This month we have a new author, Jake Adams. He is a young marine biologist, and has begun a series of articles for us on a subject which he feels is the most critical for successful reef keeping – water motion. I agree! I spent some time recently diving and snorkeling in Hawaii, and it vividly reminded me about how strong current and sea surge really are. So strong in fact that duplicating it in a reef tank may be impossible, but we can try to get as close as practical to nature. Jake’s articles will fill you in with the biochemical need for water motion.


As many of you know I have set up a new reef tank, and water motion and gas exchange were a priority of mine in its design. The new tank holds 400-gallons of water and the sumps hold 300-gallons. Water circulation is accomplished by one Sequence Hammerhead pump, which I have plumbed to drive a OceansMotions 4 Way system, terminating in 4 OceansMotion’s Revolutions. Using these devices I’m able to circulate water to virtually every corner of the tank. From the Hammerhead into these devices I circulate approximately 5000-gallons/hour. From the photograph you can see the 4 Revolutions, each with 3 nozzles that rotate 15-degrees as water from the 4 Way comes and goes sequentially. The company offers a variety of sequences, and can modify most everything it makes to suit different needs. See photo, and for more information check out OceansMotion’s web site at


As you can also observe from the photos I also use two TOP aquarium series external water pumps. The virtue of these pumps is that their motors are out of the water, with the result that they don’t heat the water, and each circulates about 1000-gallons/hour. Another advantage is that should one or even two pumps fail my reef will have adequate circulation for quite awhile. If one is to stay ahead of Murphy, with machinery that is vital, like water circulation pumps, a back system is necessary. For those of you who may be interested in these external pumps they are available at this link I have noticed that they are now called Hi Tech pumps, but look essentially the same to me.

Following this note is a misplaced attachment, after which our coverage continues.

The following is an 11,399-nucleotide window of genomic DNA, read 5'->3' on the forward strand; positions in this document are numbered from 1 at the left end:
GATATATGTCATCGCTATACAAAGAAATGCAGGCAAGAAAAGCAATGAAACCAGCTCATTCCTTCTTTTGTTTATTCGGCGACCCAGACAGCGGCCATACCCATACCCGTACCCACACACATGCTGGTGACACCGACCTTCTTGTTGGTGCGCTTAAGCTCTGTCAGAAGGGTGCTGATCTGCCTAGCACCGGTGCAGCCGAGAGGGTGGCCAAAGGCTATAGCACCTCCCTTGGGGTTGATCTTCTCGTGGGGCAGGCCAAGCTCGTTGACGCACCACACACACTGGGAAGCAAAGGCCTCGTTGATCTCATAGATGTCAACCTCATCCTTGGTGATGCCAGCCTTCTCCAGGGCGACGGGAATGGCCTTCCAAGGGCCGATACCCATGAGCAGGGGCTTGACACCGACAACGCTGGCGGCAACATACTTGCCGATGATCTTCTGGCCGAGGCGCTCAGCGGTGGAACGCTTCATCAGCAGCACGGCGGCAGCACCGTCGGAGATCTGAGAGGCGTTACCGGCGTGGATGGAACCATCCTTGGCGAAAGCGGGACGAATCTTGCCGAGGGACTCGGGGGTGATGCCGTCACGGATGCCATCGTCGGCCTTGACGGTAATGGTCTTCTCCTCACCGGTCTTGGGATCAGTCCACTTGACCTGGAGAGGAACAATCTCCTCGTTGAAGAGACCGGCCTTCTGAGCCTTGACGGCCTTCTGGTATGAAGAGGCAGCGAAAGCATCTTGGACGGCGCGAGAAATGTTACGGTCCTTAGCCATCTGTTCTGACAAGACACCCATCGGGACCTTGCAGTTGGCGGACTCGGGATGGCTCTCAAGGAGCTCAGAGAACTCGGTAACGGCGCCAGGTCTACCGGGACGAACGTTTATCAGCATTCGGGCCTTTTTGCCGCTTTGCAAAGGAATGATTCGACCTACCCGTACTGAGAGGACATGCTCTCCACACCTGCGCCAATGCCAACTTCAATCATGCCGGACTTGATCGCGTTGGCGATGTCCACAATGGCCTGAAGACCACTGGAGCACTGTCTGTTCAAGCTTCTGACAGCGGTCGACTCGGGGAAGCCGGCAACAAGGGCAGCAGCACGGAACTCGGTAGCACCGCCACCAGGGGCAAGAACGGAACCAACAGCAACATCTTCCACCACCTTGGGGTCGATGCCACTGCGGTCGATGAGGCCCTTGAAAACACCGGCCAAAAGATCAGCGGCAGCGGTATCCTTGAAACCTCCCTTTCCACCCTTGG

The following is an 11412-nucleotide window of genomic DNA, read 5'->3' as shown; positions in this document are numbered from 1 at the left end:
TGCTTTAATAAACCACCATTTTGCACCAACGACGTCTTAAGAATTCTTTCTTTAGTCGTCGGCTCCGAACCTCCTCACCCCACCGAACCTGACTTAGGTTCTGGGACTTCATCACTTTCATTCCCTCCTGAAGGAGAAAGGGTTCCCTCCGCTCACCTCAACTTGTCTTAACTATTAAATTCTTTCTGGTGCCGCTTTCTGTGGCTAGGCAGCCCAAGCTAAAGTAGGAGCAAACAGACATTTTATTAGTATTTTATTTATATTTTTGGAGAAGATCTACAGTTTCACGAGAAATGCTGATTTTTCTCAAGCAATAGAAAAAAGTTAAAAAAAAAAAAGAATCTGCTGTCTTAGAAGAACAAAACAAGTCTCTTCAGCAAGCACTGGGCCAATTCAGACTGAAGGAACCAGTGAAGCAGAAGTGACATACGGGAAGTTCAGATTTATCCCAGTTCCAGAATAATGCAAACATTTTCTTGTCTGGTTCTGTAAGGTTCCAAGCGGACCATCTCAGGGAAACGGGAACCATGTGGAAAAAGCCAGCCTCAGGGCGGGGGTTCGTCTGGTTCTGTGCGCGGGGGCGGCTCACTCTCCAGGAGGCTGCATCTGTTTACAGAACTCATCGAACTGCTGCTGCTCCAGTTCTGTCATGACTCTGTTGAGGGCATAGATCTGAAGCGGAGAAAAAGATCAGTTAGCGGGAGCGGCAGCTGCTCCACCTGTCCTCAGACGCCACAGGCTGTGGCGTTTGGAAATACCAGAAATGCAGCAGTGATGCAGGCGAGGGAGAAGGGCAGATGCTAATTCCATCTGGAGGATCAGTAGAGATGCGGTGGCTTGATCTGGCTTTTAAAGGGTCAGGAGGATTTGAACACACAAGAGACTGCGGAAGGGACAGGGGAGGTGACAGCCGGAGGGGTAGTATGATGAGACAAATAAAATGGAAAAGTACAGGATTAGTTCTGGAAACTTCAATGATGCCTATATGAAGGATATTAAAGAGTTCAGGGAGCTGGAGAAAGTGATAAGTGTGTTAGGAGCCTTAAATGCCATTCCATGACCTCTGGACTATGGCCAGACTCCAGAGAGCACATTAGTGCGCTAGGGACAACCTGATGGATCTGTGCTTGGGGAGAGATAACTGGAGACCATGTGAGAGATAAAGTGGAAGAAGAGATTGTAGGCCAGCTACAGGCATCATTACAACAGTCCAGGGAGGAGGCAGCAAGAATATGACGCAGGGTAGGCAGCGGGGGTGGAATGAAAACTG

Although this setup circulates about 7000-gallons/hour I also further gas exchange by operating two skimmers simultaneously – my old ETS downdraft skimmer, driven by an Iwaki 70-RLT and my new ASM G6 skimmer. Between the two about 3000-gallons are processed hourly. Some of you may think that much skimming is over-doing things, but I like to have a lot of well fed fish in my reef tank and still maintain a nutrient desert, not a eutrophic lagoon.

Addendum: In a previous editorial I referred to the ingenious devices made by OceanMotions as coming Ocean Currents, when in fact the company is OceanMotions.

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